Why are so many toddlers being medicated for bipolar disorder? Babble’s 5-Minute Time Out with “Medicated Child” producer Marcela Gaviria.
Filmmaker Marcela Gaviria on bipolar toddlers.
The doctors from the Bipolar Institute in Pittsburgh say that it can take years to properly diagnose bipolar disorder. Yet there has been a 4,000% increase in childhood bipolar diagnoses in recent years.
There are a couple of things happening here. First, the doctors I interviewed say they are simply better at identifying bipolar in children today than they were ten years ago. They believe these kids have always existed, but that doctors failed to recognize the symptoms of bipolar and called these children oppositional or diagnosed them with ADHD. But, at the same time, because there is still confusion about how to diagnose bipolar in kids, many doctors I interviewed told me that it´s very likely that the 4,000% increase in bipolar includes some number of misdiagnoses.
One of the doctors in your program refers to treating mood disorders in children as an “experiment” and a “gamble,” but we see him continually upping a four-year-old’s medication throughout the program. Why are doctors so willing to experiment with untested drugs in these cases?
Doctors are in a bind. They want to help families and kids that are suffering, and kids respond to medication. The problem is that, often, one medication will stop working or cause some side effect, so doctors, hoping to stabilize a child, are pushed to either increase a dose or add a second medication. It does seem that doctors sometimes are too quick to prescribe drugs to the kids. I felt in the course of making this film that many doctors quickly looked to medication to solve every problem. In the case you are referring to, for instance, the doctor suggested Xanax to help with a child’s anxiety before going to school. But was that really necessary? Many kids get anxious going to school. Also, I often wondered if doctors had enough time to really assess what was going on in a child’s life. HMOs don’t reimburse therapy as willingly as they reimburse medication management, so you have to wonder if the system isn’t being set up to favor medication over other forms of treatment.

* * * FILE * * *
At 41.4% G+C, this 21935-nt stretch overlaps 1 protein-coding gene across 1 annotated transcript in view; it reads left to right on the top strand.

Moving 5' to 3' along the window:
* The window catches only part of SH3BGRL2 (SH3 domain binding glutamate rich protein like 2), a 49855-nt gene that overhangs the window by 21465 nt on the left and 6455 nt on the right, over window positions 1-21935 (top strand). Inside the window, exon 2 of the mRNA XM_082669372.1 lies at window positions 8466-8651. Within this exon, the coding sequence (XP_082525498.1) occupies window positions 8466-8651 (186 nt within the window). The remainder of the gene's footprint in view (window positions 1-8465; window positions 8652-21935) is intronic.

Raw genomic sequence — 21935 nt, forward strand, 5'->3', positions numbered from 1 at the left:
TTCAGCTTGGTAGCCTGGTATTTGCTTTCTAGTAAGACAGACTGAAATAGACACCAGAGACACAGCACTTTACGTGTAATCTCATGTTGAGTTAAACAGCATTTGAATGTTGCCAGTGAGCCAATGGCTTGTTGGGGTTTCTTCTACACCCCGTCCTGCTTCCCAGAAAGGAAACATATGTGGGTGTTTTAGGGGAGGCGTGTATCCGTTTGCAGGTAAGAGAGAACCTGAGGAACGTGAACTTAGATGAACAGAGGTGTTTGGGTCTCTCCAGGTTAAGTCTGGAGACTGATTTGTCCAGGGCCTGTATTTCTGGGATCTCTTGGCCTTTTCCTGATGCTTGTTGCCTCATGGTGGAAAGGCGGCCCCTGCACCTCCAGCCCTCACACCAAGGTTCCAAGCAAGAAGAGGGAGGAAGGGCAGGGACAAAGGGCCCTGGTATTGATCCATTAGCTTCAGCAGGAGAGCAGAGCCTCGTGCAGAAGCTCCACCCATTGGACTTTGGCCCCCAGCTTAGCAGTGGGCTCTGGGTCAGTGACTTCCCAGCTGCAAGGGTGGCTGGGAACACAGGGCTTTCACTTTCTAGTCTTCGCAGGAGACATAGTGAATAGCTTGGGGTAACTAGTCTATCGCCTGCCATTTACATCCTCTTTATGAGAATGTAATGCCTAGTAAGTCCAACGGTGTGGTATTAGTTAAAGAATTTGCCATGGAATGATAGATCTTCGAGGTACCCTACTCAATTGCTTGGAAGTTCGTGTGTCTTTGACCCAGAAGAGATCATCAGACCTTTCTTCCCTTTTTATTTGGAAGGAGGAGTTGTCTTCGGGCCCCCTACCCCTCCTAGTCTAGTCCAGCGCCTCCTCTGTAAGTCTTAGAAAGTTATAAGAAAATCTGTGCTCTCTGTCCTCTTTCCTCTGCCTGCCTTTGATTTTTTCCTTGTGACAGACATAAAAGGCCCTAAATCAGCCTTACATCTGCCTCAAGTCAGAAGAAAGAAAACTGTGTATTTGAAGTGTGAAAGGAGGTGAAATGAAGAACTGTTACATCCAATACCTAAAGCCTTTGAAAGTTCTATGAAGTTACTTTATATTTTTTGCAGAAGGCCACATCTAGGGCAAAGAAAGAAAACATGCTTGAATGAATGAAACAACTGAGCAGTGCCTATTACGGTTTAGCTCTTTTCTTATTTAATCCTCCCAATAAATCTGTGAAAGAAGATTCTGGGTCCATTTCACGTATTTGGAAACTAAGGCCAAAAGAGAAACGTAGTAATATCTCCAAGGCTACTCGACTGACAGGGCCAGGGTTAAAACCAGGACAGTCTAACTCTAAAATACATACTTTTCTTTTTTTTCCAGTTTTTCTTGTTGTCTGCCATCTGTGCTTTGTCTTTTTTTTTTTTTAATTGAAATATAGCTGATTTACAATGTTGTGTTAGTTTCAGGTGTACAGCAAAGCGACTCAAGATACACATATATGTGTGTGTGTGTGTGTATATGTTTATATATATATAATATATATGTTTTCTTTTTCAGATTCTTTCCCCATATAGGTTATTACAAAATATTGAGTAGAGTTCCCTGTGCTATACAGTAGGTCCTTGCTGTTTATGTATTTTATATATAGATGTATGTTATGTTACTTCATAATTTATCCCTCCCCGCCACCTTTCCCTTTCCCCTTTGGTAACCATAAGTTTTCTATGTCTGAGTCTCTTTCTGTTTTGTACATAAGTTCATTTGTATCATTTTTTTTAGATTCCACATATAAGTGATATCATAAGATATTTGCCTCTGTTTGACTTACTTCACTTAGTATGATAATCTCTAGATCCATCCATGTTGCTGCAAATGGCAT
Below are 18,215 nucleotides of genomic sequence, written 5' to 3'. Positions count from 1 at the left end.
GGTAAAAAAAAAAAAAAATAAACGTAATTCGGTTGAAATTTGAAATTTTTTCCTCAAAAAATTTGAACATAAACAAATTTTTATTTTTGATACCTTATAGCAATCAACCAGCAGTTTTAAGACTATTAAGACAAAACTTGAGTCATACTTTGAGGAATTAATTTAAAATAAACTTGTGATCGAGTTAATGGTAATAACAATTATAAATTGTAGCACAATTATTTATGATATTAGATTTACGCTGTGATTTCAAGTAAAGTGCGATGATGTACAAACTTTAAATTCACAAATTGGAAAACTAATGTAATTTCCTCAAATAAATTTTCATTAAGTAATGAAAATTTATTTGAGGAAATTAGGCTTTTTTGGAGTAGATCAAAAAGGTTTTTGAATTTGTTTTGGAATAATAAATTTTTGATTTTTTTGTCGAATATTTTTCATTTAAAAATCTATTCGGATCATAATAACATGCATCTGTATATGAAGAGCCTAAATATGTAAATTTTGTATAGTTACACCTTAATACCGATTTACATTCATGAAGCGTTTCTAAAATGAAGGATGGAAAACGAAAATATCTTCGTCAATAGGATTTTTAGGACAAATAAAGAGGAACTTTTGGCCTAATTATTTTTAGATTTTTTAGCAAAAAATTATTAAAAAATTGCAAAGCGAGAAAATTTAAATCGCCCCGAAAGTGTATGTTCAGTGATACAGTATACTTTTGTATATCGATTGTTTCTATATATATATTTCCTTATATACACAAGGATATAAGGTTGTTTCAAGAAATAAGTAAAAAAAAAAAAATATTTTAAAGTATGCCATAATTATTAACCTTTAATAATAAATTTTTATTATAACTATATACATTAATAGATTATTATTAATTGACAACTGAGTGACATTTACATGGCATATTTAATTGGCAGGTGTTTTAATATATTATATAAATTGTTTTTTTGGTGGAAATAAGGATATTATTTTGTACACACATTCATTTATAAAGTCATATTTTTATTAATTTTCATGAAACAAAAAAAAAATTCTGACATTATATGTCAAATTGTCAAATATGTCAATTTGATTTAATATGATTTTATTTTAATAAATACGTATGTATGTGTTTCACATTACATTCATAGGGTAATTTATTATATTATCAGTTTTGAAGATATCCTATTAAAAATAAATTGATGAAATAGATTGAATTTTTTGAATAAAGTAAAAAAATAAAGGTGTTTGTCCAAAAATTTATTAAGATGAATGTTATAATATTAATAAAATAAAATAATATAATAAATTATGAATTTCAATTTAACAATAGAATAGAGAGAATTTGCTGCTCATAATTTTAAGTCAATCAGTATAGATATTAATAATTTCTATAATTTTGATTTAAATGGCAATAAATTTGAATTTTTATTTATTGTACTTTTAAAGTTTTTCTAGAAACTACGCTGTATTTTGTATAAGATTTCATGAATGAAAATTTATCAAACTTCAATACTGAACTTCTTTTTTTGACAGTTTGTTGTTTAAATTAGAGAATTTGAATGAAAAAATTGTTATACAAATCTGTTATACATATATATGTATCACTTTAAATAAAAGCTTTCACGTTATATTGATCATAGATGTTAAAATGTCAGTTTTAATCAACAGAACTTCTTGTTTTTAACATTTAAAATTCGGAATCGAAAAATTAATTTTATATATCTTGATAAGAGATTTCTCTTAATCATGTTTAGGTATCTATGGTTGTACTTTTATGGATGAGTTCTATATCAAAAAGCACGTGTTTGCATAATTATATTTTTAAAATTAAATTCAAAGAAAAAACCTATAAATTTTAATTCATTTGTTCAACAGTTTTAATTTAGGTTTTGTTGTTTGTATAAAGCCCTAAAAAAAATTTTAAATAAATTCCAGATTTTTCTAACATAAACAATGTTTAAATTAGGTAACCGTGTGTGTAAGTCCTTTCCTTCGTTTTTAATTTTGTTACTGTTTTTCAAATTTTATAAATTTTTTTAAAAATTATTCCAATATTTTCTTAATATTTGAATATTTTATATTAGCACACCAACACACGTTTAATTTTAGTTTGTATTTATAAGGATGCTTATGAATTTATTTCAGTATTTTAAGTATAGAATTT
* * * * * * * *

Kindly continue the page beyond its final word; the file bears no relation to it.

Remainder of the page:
I was surprised at how young many of these children were when they were diagnosed – four or five, or younger. How common has it become for children this young to be diagnosed with attention or mood disorders?
There are no epidemiological studies on bipolar in kids at the moment, but many doctors told us that they are seeing younger and younger children in their offices. Doctors also talkI was actually surprised by how little is known about most medications used in children. about genetic loading and genetic anticipation, a phenomenon where mental illness is happening at younger and younger ages. The symptoms of the illness are also more severe with each generation.
One set of parents in the film complains that doctors prescribed heavy medications like lithium when their child was practically a toddler, without ever suggesting therapy or alternative medicine. In your observation, is this common practice?
Many doctors told me that they don’t think young kids respond to behavior therapy as well as they do to medication – they say they don’t have the language skills to really make use of it. Others point out that some of these kids are so sick that they simply can’t benefit from therapy unless they are already on some medication to bring their symptoms under control. It is important, though, to note that the top studies sponsored by the National Institute of Mental Health suggest that medication alone is less effective than medication and behavior therapy in combination.
Do you think the FDA should be taking more responsibility for what’s getting prescribed to children?
I was actually surprised by how little is known about most medications used in children. The FDA spokespeople were very candid with me. They told me that there simply aren’t enough studies on drugs’ effects on kids and that every time they do learn something, it generally renforces the fact that what is true for adults isn’t true for kids.
« Go back to Toddler
Share What You're Reading
Turn on Social Sharing and join the conversation. Learn More
Turn ON sharing now!
Recently shared to your timeline:
- Loading activity...
Join the Coversation...in Real Time
Log in to Facebook to turn on your personal activity feed and see what your friends are reading, commenting on, and liking on Babble.
Further enhance your experience by turning on sharing to allow your own activity on Babble to be shared with your Facebook friends.
Simply click the "On" button and choose your level of sharing. You're in total control. Share everything or only the posts you choose. Reading about a sensitive topic? Toggle the sharing button to the "Off" position before reading the article or select "Share only posts I choose to share" in the share settings. You can always delete any item from your activity that you don't want shared, click to the next page for more info.
This app will collect your basic info and share your reading activity on Facebook.
Most Popular on Facebook
Your Babble Friends
Your Friends' Activity
Trending on Twitter
- 8 things your parents did that you never understood...until you became a parent yourself: http://t.co/Lhu4IEyzon
- Keep your cool! 8 light and breezy fabrics you can rock this summer: http://t.co/Zr2O0xEWWY
- Stay-at-home dad says ALL children deserve an at-home parent. Do you agree? http://t.co/d4pjjqeu2t
- 40 photos from the most epic theme weddings ever (including a Harry Potter celebration!) http://t.co/bkODAA1iSZ